Power 11: Meet the region's most influential men
Magistrate Chris Callaghan
FOR Gympie's criminal offenders, the buck stops with Magistrate Chris Callaghan.
In addition to sitting on the Gympie courtroom bench, Mr Callaghan is in charge of keeping the wheels of the law turning over a huge regional area.
In fact, he runs the show when it comes to justice from Hervey Bay and Maryborough to Caloundra and west to Kingaroy, administering a system that handles 3500 matters a year, or about 70 cases a week.
Mr Callaghan came from private practice as a criminal defence lawyer, defending some serious criminals.
He was admitted in 1980 to practice as a solicitor on the Sunshine Coast.
He went to the Bar in Brisbane in 1991 until 1995 and was a solicitor/advocate primarily in the criminal courts until his appointment as a magistrate in 2007.
He is outspoken on media coverage of women in the judiciary, saying a lot of his colleagues, in particular female colleagues, have been unfairly castigated by the media, with "a populist view that magistrates are soft but we're not".
FEDERAL Member for Wide Bay Llew O'Brien is literally reshaping Gympie.
After a hard-fought campaign in conjunction with The Gympie Times, Mr O'Brien recently announced the $1billion Bruce Highway bypass of Gympie had been given the green light.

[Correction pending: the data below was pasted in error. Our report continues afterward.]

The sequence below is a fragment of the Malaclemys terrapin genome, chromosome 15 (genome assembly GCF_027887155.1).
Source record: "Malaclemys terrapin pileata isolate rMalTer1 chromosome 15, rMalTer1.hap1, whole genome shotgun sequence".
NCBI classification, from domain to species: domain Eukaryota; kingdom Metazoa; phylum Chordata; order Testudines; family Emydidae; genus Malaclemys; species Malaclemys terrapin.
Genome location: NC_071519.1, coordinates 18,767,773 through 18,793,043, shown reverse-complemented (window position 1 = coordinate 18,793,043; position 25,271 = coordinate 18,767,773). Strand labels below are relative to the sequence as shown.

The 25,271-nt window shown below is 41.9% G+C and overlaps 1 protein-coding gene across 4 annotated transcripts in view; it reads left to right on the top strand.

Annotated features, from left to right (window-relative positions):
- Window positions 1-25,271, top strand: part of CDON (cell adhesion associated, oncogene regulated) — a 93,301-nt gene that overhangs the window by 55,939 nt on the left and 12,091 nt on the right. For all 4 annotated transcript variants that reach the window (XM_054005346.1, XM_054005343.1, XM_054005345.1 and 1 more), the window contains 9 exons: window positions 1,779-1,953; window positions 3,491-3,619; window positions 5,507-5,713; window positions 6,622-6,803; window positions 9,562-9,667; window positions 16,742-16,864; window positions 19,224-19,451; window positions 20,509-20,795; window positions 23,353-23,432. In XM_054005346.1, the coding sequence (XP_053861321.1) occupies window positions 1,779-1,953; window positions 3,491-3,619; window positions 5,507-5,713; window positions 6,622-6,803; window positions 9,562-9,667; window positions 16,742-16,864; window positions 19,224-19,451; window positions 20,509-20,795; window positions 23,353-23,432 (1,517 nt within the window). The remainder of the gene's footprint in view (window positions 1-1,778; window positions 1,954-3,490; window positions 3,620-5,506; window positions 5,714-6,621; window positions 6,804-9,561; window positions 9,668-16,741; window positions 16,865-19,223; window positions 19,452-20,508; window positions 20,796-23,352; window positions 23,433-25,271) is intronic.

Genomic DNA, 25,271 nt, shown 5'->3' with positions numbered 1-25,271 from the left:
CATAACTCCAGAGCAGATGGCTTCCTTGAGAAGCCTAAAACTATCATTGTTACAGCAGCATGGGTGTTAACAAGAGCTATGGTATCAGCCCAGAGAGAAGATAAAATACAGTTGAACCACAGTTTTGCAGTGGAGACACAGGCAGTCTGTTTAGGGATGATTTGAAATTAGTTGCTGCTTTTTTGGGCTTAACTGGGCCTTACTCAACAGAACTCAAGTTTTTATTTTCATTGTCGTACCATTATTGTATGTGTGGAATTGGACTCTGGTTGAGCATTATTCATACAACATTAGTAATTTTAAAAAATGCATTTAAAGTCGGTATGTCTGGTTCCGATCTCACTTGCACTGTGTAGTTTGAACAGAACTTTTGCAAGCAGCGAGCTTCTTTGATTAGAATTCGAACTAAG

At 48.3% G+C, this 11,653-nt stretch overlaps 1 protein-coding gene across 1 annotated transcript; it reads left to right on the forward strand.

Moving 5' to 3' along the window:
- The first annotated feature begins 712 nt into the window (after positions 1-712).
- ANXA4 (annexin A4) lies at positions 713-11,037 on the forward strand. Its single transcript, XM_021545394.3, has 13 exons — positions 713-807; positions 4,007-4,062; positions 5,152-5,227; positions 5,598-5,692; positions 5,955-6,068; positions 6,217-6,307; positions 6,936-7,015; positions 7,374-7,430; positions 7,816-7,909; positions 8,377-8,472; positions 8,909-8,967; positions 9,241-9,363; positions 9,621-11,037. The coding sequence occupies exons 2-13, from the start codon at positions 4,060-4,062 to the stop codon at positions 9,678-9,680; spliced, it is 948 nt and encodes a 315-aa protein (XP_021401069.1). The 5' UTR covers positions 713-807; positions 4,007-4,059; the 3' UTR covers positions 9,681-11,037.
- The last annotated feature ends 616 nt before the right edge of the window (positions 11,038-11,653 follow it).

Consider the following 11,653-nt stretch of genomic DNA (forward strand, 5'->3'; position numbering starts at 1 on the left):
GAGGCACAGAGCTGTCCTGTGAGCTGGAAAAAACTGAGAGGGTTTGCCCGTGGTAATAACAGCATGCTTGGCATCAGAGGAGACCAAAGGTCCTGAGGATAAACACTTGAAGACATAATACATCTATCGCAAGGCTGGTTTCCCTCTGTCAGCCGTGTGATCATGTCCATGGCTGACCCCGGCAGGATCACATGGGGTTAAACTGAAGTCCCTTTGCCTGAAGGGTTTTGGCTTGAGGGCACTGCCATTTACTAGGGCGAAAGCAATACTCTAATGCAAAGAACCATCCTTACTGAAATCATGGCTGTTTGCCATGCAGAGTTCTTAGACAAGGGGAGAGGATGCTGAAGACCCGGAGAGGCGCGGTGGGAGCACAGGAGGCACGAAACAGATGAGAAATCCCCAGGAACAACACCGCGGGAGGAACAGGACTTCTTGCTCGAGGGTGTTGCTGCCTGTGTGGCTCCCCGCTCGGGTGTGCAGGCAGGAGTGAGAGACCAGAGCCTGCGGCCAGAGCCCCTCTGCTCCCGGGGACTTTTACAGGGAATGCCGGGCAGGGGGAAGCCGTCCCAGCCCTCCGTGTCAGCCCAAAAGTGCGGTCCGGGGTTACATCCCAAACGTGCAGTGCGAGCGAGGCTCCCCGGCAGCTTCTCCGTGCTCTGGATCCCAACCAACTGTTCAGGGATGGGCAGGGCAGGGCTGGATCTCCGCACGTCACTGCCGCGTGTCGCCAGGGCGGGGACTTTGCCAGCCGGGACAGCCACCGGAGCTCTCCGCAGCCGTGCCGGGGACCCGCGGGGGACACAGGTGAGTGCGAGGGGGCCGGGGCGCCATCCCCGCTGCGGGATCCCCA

A former police officer, Mr O'Brien is a tireless advocate for road safety, bringing the Bruce Highway project to fruition years ahead of schedule and is his crowning achievement since being elected in 2016.
Mr O'Brien landed the top spot on Gympie's Power 30 list in September last year.
ANOTHER former police officer, Gympie Mayor Mick Curran has overseen some of the biggest community projects in our town's history.
From the multimillion-dollar, award-winning Aquatic Recreational Centre to the Mary Valley Rattler, CrCurran's mandate for progression has seen advancements in tourism and local sporting facilities.
He oversaw Gympie's historic G150 celebrations, which garnered widespread community approval, and remained staunch on his decision to back local businesses including Widgee Engineering and Corbets Group despite pressure from various interest groups.
Regardless of any controversies surrounding some of the council's projects, he has been committed to improving the region's standing on a state and national level and as such is one of Gympie's most influential men.
SHADOW Minister for Agricultural Industry Development and Fisheries and Forestry and Member for Gympie Tony Perrett has cemented his spot as a National Party star.
A fierce backer of our region's farmers, Mr Perrett gave up his role as deputy opposition whip in October last year when he crossed the floor and voted against the regulation to reclassify lever action shotguns, despite it having the support of the LNP.
Recently, Mr Perrett has taken the government to task on power bills and land clearing as well as voiced his concerns for the Gympie ratepayer over the controversial Mary Valley Rattler project.
AS CHIEF executive officer of Gympie Regional Council, Bernard Smith is in charge of about $96.5 million.
His decisions have a direct impact on Gympie residents and, as such, is one of the region's most powerful and influential men.
Like Mick Curran, Mr Smith is an advocate for our region. Coming from a civil engineering background, his strength is in planning and development.
He landed a spot at number four on The Gympie Times' Power 30 list last year.